By Aldona Bird
Coal runs deep in our part of Appalachia, in our mountains and in our culture. While many of us are starting to seek more environmentally friendly energy sources, no one can deny that this fossil fuel shaped our history and who we are today.
“My dad was a coal miner, a long time ago,” Stacy Elza said, until he was injured in a mine cave-in. Stacy didn’t follow in his footsteps as a miner, but her family connection to our black seams leads her to work with coal in a totally different capacity.
First, she ordered a box of coal. Then, “I got a chisel and hammer,” she said. Stacy also obtained some of West Virginia’s miners’ scrip — the currency many mining companies paid their workers, which could only be used in company stores.
Stacy chips off bits of coal, selects pieces of scrip and creates bracelets, necklaces and keychains. “I’m not at all crafty,” she told me modestly. She had an idea for a unique product and has been making jewelry for a couple of years.
“I did a couple of craft fairs and had a lot of fun,” she said. I met Stacy at a craft show and bought a necklace featuring a triangular chunk of coal and a small scrip coin.
The necklace is a conversation starter — every time I wear it, people ask about it, often wondering if the scrip is from their miner relatives’ workplace.
Stacy said her craft encouraged folks to tell her many stories — people enjoy recognizing the mine names and small towns in the state.
“It feels very ‘here,’ ” she said. She enjoys creating a product that is local and specific to West Virginia and our communities distinct from the globalized world of mass markets.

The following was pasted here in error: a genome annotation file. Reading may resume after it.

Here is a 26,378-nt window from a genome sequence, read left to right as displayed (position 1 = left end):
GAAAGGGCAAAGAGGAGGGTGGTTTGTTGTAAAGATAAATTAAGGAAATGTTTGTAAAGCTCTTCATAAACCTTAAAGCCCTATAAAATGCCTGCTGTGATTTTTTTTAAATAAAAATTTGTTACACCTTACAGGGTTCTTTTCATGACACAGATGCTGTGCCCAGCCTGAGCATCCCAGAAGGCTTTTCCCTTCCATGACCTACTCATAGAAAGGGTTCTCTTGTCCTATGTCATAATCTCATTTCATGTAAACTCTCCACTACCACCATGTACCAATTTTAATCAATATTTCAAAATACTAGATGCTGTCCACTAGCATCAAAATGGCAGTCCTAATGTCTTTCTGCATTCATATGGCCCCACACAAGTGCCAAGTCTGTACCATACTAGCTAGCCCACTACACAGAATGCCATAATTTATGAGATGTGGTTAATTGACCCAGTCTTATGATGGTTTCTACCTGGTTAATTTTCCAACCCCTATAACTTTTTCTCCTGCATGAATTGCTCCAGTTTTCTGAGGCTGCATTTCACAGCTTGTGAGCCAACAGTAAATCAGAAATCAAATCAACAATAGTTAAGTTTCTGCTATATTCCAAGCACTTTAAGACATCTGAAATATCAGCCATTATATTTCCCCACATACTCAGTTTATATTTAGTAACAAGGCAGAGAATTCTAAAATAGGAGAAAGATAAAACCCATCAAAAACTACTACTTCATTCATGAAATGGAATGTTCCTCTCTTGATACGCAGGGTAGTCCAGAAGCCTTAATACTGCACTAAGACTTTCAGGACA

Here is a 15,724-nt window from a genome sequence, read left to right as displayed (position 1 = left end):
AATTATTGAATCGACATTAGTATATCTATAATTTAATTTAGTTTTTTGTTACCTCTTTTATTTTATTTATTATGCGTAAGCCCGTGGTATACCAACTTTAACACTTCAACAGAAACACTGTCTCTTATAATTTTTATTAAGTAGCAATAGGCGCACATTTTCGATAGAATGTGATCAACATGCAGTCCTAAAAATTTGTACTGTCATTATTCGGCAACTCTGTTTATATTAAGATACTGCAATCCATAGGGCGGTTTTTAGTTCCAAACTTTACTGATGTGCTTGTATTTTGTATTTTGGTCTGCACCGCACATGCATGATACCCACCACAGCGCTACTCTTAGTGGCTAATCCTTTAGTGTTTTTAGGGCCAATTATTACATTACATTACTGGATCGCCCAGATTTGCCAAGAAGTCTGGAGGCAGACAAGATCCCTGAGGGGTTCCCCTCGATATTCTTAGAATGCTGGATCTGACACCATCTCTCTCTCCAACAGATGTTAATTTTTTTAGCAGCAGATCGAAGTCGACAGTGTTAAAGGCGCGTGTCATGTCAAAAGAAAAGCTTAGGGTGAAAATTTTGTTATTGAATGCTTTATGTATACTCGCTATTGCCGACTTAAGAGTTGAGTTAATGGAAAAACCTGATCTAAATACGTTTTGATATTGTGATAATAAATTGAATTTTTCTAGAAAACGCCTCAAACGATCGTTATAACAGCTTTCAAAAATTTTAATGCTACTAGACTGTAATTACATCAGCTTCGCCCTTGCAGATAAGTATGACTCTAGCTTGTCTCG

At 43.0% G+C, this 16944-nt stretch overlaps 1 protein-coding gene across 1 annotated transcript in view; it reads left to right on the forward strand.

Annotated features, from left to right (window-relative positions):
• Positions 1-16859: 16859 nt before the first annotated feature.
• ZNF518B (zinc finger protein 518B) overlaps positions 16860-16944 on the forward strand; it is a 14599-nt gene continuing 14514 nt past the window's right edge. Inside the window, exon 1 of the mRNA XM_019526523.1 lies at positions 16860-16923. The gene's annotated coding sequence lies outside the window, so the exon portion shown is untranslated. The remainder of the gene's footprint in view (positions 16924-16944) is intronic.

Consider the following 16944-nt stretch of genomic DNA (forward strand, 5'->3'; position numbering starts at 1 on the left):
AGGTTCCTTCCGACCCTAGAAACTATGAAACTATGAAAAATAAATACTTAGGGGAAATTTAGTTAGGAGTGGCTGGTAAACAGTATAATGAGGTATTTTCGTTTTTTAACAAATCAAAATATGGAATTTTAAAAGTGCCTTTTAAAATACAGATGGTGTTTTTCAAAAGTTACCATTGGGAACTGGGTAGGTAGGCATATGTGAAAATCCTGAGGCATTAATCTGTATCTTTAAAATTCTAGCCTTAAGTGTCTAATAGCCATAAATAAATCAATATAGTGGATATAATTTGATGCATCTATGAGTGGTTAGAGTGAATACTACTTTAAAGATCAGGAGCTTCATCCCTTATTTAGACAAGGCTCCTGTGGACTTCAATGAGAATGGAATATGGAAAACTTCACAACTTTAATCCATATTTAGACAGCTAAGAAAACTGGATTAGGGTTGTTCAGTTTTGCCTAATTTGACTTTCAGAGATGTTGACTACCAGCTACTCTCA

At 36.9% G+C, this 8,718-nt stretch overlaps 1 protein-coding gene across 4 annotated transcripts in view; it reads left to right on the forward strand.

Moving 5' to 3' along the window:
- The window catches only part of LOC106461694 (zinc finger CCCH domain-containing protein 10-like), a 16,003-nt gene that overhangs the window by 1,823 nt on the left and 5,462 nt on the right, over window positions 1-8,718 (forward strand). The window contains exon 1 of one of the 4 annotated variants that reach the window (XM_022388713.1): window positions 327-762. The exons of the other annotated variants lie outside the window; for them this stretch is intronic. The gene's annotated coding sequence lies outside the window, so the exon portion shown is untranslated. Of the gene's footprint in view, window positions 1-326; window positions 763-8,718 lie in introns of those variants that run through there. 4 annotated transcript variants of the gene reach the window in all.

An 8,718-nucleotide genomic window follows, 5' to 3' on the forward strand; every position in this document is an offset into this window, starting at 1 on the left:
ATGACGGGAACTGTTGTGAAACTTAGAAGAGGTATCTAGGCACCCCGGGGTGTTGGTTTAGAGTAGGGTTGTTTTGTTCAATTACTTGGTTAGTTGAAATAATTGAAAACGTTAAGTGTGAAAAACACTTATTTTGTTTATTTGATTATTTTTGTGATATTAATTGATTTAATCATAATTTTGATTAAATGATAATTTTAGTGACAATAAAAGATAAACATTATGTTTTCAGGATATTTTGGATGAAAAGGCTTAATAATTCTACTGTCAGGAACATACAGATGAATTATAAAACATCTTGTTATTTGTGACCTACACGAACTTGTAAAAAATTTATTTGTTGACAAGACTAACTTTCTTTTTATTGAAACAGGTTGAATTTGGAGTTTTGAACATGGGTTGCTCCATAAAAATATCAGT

Stacy said she enjoys the upcycling aspect of her products: Using the coins, she gives new value to something from which economic development removed value. The different kinds of scrip fascinate her — one of her favorite coins has bold lettering, which says “Good for one exploder.”
As Stacy works with scrip, especially pieces with such extra info on them, she imagines the communities where the company currency was earned and used, what life was like there and the personal histories of the coins.
Most of the scrip she got comes from the southern part of the state. “Because I live up here, I’d love if I could find something from this part of the state,” she said.
Some of these coins stand alone as pendants or keychains, but she incorporates some with other materials. In addition to coal, Stacy acquired a miner’s cap, probably used by a small boy in the 1920s or ’30s.
The canvas cap was made to wear under a headlamp, and Stacy uses pieces of it in lockets behind coal and scrip, before pouring resin in to secure and protect the artifacts.
Stacy said she got requests for scrip from specific mines, but she has not had a customer bring her items to preserve and transform into jewelry — but she hopes eventually someone will. She said folks interested can simply reach out to her on Facebook.
The spirit behind Stacy’s coal and scrip jewelry really appeals to me — the history that defined us, the heart of our mountains. I especially value that she creates beauty from something that has caused pollution, hardships and has meant so much (good and bad) to so many.
Aldona Bird is a journalist, previously writing for The Dominion Post. She uses experience gained working on organic farms in Europe to help her explore possibilities of local productivity and sustainable living in Preston County. Contact her at firstname.lastname@example.org.